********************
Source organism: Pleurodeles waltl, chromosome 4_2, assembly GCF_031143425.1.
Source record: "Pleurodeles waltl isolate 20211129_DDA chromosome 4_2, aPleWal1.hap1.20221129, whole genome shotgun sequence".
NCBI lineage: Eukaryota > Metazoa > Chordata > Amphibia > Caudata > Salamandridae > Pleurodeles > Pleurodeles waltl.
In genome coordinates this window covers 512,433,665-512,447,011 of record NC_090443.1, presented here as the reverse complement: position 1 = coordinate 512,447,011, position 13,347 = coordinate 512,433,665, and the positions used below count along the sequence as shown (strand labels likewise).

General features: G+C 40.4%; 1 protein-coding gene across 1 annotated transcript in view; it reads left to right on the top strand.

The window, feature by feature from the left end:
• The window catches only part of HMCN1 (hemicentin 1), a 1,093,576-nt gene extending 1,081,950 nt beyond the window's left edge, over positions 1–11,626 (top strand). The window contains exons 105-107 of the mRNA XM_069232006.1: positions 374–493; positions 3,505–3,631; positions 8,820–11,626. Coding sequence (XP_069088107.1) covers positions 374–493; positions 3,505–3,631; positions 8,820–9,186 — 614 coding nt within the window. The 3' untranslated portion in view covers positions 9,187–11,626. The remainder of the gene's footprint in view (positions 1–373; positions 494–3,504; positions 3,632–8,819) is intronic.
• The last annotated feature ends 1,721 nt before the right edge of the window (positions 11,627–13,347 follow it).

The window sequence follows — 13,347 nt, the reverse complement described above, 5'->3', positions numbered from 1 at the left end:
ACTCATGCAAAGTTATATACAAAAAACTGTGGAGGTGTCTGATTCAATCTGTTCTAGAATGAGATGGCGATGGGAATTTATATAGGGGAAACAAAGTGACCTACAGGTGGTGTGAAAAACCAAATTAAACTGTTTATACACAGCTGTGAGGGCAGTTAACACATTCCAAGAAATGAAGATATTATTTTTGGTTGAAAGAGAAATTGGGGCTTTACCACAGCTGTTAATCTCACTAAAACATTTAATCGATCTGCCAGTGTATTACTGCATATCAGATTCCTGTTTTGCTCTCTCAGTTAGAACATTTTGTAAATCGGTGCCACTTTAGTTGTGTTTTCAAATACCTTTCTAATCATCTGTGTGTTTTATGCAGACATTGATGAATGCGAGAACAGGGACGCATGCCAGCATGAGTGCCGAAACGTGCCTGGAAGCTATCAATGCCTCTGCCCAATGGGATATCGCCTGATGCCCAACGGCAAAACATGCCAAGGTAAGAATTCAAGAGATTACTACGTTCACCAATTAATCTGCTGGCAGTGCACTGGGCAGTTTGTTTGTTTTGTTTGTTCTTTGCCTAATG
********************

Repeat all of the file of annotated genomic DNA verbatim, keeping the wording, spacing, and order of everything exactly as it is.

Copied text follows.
Source organism: Pleurodeles waltl, chromosome 4_2, assembly GCF_031143425.1.
Source record: "Pleurodeles waltl isolate 20211129_DDA chromosome 4_2, aPleWal1.hap1.20221129, whole genome shotgun sequence".
NCBI lineage: Eukaryota > Metazoa > Chordata > Amphibia > Caudata > Salamandridae > Pleurodeles > Pleurodeles waltl.
In genome coordinates this window covers 512,433,665-512,447,011 of record NC_090443.1, presented here as the reverse complement: position 1 = coordinate 512,447,011, position 13,347 = coordinate 512,433,665, and the positions used below count along the sequence as shown (strand labels likewise).

General features: G+C 40.4%; 1 protein-coding gene across 1 annotated transcript in view; it reads left to right on the top strand.

The window, feature by feature from the left end:
• The window catches only part of HMCN1 (hemicentin 1), a 1,093,576-nt gene extending 1,081,950 nt beyond the window's left edge, over positions 1–11,626 (top strand). The window contains exons 105-107 of the mRNA XM_069232006.1: positions 374–493; positions 3,505–3,631; positions 8,820–11,626. Coding sequence (XP_069088107.1) covers positions 374–493; positions 3,505–3,631; positions 8,820–9,186 — 614 coding nt within the window. The 3' untranslated portion in view covers positions 9,187–11,626. The remainder of the gene's footprint in view (positions 1–373; positions 494–3,504; positions 3,632–8,819) is intronic.
• The last annotated feature ends 1,721 nt before the right edge of the window (positions 11,627–13,347 follow it).

The window sequence follows — 13,347 nt, the reverse complement described above, 5'->3', positions numbered from 1 at the left end:
ACTCATGCAAAGTTATATACAAAAAACTGTGGAGGTGTCTGATTCAATCTGTTCTAGAATGAGATGGCGATGGGAATTTATATAGGGGAAACAAAGTGACCTACAGGTGGTGTGAAAAACCAAATTAAACTGTTTATACACAGCTGTGAGGGCAGTTAACACATTCCAAGAAATGAAGATATTATTTTTGGTTGAAAGAGAAATTGGGGCTTTACCACAGCTGTTAATCTCACTAAAACATTTAATCGATCTGCCAGTGTATTACTGCATATCAGATTCCTGTTTTGCTCTCTCAGTTAGAACATTTTGTAAATCGGTGCCACTTTAGTTGTGTTTTCAAATACCTTTCTAATCATCTGTGTGTTTTATGCAGACATTGATGAATGCGAGAACAGGGACGCATGCCAGCATGAGTGCCGAAACGTGCCTGGAAGCTATCAATGCCTCTGCCCAATGGGATATCGCCTGATGCCCAACGGCAAAACATGCCAAGGTAAGAATTCAAGAGATTACTACGTTCACCAATTAATCTGCTGGCAGTGCACTGGGCAGTTTGTTTGTTTTGTTTGTTCTTTGCCTAATG